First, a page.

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Pawn (The Blackcoat Rebellion #1) by Aimee Carter
Published November 26th 2013 by Harlequin Teen
Source: received from publisher
Rating: ★★☆☆☆

YOU CAN BE A VII IF YOU GIVE EVERYTHING.

For Kitty Doe, it seems like an easy choice. She can either spend her life as a III in misery, looked down upon by the higher ranks and forced to leave the people she loves, or she can become a VII and join the most powerful family in the country.

If she says yes, Kitty will be Masked – surgically transformed into Lila Hart, the Prime Minister’s niece, who died under mysterious circumstances. As a member of the Hart family, she will be famous. She will be adored. And for the first time, she will matter.

There’s only one catch. She must also stop the rebellion that Lila secretly fostered, the same one that got her killed, and one Kitty believes in. Faced with threats, conspiracies and a life that’s not her own, she must decide which path to choose and learn how to become more than a pawn in a twisted game she’s only beginning to understand.

Pawn had me going “????????” from the opening pages.

So Kitty fails an aptitude test right before the book starts, and ends up with a III tattooed on the back of her neck. Her boyfriend Benjy tells her he doesn’t care and that he’s willing to run away with her! But somehow she’s convinced that it’ll ruin his test results and she’s not willing to be his downfall which. If it’s an aptitude test I’m struggling to see exactly how her score and her marrying him will affect his personal aptitude? And halfway through, we were kiiind of floated this idea that maybe the aptitude test isn’t all it seems and that it doesn’t really test your aptitude, which 1) has the potential to be a really good critique of the current standardize testing system (SAT, ACT, GRE, GMAT, etc etc etc) in the US and 2) can start to potentially make an argument for why certain choices, like marrying a III, might ruin your chances of becoming a VI. BUT then immediately after we’re treated with a slew of tidbits here and there about how bright and wonderful and talented and smart Kitty is, and how there’s proof in how she managed to pull a III on the test although she had to leave a huge chunk of it blank, and then it all swirled away.

Benjy? I liked his steadfast resolution to stand beside Kitty. I wasn’t really sure about much else, though. Pawn was really good at putting everything into really neat little boxes, and Benjy? He sat in a nice little cardboard box labeled “KITTY’S MOTIVATION” and set a toe past those boundaries.

So Kitty goes to a club instead of becoming a sewage worker, and from there everything really starts to unravel, because instead of actually selling her virginity to the highest bidder, the highest bidder actually just wants Kitty for her. blue. eyes. And for that reason alone, he’s set to make her into a VII and his niece’s doppelganger? They can lengthen legs in this futuristic world. They can change entire body shapes and sIZES in this world. But they can’t change someone’s eye color to blue? ??? ????? There are processes now, in 2019, that can do that for a person. Hell, there are less-invasive colored contacts that can give you any eye color you want. But this is their one hang-up in this dystopian world?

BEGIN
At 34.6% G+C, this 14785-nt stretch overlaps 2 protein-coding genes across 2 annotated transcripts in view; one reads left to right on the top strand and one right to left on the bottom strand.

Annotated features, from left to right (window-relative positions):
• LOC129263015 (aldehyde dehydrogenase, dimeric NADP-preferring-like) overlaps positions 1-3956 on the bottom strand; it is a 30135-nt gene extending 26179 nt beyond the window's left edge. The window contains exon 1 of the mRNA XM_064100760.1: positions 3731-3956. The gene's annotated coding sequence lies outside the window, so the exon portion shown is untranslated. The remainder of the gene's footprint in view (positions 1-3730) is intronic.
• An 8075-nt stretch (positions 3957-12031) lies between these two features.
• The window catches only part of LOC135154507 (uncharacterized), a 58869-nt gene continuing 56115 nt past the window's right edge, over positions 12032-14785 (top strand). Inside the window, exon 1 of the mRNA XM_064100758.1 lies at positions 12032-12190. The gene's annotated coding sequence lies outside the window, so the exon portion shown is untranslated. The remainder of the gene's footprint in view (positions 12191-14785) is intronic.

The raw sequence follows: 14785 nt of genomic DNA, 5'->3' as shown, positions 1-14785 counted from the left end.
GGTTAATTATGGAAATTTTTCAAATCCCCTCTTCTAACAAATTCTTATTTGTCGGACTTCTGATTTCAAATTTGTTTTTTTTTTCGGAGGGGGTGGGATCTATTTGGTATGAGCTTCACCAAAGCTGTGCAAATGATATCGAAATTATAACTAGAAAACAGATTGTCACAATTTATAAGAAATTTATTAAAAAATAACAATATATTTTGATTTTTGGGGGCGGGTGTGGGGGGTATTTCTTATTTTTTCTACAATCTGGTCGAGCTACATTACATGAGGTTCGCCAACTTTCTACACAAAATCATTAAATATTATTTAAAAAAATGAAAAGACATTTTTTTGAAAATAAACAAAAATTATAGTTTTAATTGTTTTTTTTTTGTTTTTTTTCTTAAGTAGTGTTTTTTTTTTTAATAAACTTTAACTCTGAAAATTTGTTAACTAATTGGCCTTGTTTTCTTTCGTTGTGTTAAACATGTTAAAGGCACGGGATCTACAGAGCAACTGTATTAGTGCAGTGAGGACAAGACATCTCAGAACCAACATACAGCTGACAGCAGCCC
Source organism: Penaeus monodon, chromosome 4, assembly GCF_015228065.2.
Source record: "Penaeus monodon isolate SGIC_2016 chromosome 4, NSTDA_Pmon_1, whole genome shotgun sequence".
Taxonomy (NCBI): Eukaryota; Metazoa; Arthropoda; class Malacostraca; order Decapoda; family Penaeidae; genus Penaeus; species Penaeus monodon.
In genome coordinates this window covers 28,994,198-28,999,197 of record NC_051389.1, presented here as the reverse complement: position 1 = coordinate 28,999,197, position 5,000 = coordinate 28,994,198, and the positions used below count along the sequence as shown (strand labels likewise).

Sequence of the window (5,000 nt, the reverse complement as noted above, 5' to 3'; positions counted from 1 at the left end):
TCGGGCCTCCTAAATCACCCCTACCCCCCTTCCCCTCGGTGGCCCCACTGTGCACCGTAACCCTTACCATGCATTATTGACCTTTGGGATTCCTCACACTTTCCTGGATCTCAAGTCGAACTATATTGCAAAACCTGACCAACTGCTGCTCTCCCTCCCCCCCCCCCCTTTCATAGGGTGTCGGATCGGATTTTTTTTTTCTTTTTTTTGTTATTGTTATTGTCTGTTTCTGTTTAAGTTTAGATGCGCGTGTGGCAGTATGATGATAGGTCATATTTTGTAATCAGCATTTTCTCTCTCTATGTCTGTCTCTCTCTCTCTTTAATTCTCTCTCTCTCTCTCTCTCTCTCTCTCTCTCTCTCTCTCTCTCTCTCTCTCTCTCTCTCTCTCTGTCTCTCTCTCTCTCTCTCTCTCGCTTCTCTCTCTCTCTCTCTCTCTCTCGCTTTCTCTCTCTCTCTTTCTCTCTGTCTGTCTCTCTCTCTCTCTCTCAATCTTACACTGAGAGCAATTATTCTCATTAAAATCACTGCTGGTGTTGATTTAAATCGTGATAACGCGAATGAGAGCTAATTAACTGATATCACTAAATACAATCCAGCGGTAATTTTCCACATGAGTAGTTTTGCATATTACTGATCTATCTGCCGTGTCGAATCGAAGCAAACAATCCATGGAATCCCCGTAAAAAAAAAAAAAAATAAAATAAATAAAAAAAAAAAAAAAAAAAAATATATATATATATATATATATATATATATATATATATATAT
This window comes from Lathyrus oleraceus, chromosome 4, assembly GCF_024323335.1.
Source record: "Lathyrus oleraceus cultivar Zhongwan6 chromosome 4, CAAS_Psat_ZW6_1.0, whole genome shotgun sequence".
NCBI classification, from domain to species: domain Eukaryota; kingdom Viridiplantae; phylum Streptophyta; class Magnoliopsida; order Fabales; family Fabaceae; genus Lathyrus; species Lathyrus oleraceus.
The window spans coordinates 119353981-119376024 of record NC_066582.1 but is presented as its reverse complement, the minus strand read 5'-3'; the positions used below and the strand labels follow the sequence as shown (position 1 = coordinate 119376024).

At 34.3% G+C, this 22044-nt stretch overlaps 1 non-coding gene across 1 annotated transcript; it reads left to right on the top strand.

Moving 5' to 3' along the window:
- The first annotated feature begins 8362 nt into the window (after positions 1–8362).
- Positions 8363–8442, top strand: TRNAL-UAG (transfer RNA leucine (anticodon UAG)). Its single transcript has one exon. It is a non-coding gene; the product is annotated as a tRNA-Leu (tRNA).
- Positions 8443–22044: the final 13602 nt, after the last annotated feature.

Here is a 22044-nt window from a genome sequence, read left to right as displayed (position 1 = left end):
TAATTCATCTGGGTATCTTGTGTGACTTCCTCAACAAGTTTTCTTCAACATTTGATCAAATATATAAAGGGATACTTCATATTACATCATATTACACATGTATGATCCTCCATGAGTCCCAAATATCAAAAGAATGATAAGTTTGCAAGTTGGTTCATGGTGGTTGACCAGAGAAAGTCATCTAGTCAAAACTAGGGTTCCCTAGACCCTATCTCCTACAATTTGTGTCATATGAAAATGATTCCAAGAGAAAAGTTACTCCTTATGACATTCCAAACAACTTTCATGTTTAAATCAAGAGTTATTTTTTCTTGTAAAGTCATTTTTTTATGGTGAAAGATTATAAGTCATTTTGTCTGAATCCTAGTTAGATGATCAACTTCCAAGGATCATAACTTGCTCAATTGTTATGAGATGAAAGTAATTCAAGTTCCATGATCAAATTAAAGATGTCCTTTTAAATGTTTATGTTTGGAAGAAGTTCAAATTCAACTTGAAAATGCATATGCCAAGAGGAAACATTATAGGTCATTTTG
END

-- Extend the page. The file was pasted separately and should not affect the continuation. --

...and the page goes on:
But, okay. Kitty becomes Lila, agrees without thinking there might be some sort of catch, or maybe fifty (who will track you down, shoot down club members and intimidate your family members to get to you, only to hand you a golden ticket with no strings??).

And from there? I’m. Not quite sure? I read Aimee Carter’s The Goddess Test and Goddess Interrupted when they came out, and honestly, Pawn kind of gives off the same vibes I remember (albeit from. seven years. ago). It floats here and there, dabbles in a lot of things that could be potentially interesting, but never delves into them, and then sprinkles that atop some romance and calls it a day. There’s something about a rebellion, though we don’t actually ever get to see it. There’s set up for political intrigue, but, as Kitty – and every other character she interacts with – hammers home for us every other page or so, Kitty’s motivation is BENJY, so we’re treated to a lot of fretting and worrying and doing-things-at-other-people-s-command-so-benjy-will-live-to-see-another-day but no actual self autonomy, and so much of the intrigue-discovering happens once Kitty’s become a victim, or an unhappy bystander caught in the crossfire. There’s romance, but Benjy’s never really treated to any character development, and feels like nothing more than the possibly proverbial carrot to Kitty’s every move, so the romance comes off as dry and maybe even posturing instead.

Aside from all this, the world building is also confusing, not to mention pretty unbelievable – unrest settled by the reorganization of all the resources to the elite few? It’s simplistic and glossed-over, fluffed up with a few comments here and there about how unjust the system is. And the characters? They have just enough presence to fulfill their roles in the story, but are hardly memorable, and after a while, start blending together.

Pawn wasn’t an awful read, but it was shaky and lackluster. You might be able to chalk up chalk up some of it to Pawn being the first in a trilogy, but even then, I don’t feel any motivation to continue.